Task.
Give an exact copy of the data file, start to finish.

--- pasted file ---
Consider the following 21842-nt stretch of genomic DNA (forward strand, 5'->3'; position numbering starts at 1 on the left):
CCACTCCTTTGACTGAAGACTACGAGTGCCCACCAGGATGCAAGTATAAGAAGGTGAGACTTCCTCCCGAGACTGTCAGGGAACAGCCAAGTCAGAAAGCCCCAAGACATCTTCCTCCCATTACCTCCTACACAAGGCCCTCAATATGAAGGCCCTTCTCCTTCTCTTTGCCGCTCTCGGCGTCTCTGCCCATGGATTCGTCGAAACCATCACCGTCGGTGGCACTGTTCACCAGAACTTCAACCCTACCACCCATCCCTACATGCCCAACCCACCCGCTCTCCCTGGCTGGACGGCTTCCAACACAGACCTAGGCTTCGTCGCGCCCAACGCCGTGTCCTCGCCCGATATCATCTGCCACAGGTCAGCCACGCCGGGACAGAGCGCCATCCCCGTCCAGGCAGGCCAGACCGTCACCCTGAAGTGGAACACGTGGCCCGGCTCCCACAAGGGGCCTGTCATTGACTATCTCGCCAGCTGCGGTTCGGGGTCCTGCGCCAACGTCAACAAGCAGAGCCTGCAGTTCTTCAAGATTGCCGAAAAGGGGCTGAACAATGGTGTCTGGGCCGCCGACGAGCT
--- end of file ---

Consider the following 21842-nt stretch of genomic DNA (forward strand, 5'->3'; position numbering starts at 1 on the left):
CCACTCCTTTGACTGAAGACTACGAGTGCCCACCAGGATGCAAGTATAAGAAGGTGAGACTTCCTCCCGAGACTGTCAGGGAACAGCCAAGTCAGAAAGCCCCAAGACATCTTCCTCCCATTACCTCCTACACAAGGCCCTCAATATGAAGGCCCTTCTCCTTCTCTTTGCCGCTCTCGGCGTCTCTGCCCATGGATTCGTCGAAACCATCACCGTCGGTGGCACTGTTCACCAGAACTTCAACCCTACCACCCATCCCTACATGCCCAACCCACCCGCTCTCCCTGGCTGGACGGCTTCCAACACAGACCTAGGCTTCGTCGCGCCCAACGCCGTGTCCTCGCCCGATATCATCTGCCACAGGTCAGCCACGCCGGGACAGAGCGCCATCCCCGTCCAGGCAGGCCAGACCGTCACCCTGAAGTGGAACACGTGGCCCGGCTCCCACAAGGGGCCTGTCATTGACTATCTCGCCAGCTGCGGTTCGGGGTCCTGCGCCAACGTCAACAAGCAGAGCCTGCAGTTCTTCAAGATTGCCGAAAAGGGGCTGAACAATGGTGTCTGGGCCGCCGACGAGCT